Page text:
“I suddenly could not remember what I had read”

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Although Bengt Malmsten from Halmstad was only 58 years old, his knee was so worn down from osteoarthritis that it no longer worked. He was anesthetised and a whole new knee replacement was operated in on his leg. The surgery went well, but he did not feel quite right afterwards.

Although Bengt Malmsten from Halmstad was only 58 years old, his knee was so worn down from osteoarthritis that it no longer worked. He was anesthetised and a whole new knee replacement was operated in on his leg. The surgery went well, but he did not feel quite right afterwards.

“I had brought some books  with me to read at the hospital, but couldn’t. I had trouble focusing on the text and had to read the same paragraph over and over again,” says Bengt Malmsten.

It’s now over two years since he had the surgery and he remembers that he did not react too much to the changes he experienced.

“I was given morphine after the surgery and was a little woolly so it all was not so strange, I thought then. But I have heard afterwards, that morphine was not supposed act in this way,” he adds.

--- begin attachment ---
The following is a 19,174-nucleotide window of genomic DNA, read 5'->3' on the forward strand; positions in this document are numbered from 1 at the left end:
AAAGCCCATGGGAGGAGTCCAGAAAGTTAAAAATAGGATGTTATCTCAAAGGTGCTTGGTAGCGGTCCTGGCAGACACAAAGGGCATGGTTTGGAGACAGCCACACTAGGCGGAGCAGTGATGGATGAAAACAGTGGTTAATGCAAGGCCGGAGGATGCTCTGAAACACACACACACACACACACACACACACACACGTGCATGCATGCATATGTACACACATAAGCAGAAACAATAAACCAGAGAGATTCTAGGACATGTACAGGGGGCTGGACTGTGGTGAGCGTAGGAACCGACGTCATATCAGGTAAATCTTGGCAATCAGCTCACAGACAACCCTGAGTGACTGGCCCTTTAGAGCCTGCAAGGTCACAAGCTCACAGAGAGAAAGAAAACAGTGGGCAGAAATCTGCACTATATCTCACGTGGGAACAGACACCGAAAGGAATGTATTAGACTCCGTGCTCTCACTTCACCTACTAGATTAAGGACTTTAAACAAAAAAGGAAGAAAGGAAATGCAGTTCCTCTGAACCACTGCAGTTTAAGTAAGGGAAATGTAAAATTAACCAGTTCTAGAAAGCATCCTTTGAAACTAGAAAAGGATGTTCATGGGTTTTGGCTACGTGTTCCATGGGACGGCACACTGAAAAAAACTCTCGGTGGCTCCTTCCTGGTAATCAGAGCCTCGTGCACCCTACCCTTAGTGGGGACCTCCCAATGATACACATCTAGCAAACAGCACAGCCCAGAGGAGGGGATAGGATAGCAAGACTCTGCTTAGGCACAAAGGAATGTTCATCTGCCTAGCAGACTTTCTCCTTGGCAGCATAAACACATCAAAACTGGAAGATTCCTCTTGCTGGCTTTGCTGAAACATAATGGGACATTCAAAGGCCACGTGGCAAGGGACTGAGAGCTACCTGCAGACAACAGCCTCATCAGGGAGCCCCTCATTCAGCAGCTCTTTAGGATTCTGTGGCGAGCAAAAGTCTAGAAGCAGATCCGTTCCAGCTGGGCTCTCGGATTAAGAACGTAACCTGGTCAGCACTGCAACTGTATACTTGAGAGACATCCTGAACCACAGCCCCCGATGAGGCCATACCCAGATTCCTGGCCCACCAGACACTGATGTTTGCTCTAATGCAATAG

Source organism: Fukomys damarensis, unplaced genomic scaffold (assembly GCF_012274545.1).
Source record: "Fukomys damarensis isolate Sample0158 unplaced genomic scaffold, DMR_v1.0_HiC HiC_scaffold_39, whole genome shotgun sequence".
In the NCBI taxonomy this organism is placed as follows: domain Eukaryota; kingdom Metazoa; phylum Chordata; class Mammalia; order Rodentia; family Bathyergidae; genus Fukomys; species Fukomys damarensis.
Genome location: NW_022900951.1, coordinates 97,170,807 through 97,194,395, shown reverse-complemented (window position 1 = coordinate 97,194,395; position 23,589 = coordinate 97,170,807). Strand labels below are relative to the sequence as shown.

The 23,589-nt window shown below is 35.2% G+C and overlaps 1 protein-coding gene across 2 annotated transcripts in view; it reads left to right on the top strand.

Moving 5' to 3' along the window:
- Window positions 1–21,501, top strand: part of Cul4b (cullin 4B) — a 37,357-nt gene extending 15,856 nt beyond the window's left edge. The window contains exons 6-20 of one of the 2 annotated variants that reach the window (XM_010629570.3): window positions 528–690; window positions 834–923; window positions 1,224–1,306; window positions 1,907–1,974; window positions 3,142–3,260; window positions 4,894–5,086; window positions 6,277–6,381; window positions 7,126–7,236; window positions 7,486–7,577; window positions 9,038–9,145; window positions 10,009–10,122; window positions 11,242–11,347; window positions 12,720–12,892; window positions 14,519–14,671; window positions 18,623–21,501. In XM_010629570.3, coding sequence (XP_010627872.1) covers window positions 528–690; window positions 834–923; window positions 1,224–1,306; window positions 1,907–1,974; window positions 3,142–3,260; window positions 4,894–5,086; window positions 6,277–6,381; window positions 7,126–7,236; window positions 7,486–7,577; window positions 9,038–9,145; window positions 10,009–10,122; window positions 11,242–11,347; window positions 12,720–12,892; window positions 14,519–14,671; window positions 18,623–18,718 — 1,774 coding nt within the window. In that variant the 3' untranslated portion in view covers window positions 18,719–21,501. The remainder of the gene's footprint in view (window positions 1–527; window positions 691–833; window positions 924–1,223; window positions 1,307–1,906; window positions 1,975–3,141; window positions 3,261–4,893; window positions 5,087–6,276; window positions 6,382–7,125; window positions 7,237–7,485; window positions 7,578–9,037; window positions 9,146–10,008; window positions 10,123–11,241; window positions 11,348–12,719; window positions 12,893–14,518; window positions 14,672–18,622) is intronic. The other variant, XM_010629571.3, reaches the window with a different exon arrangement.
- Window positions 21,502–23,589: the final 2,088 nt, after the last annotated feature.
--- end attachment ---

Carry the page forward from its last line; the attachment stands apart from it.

The problems with memory and concentration lasted for a few weeks and after a few more weeks he was back at work at the Volvo dealer in Halmstad.

“I have learnt afterwards that this state can remain for quite a long time for some,” he says.

However, it was nothing he had received information about prior to surgery. Yet he didn’t think it really mattered, quite the opposite.

“No, it would have been just one more thing to worry about. Had I known that this can last for half a year then I would only have worried whether it would pass or not,” he concludes.

Anesthesiology and Intensive Care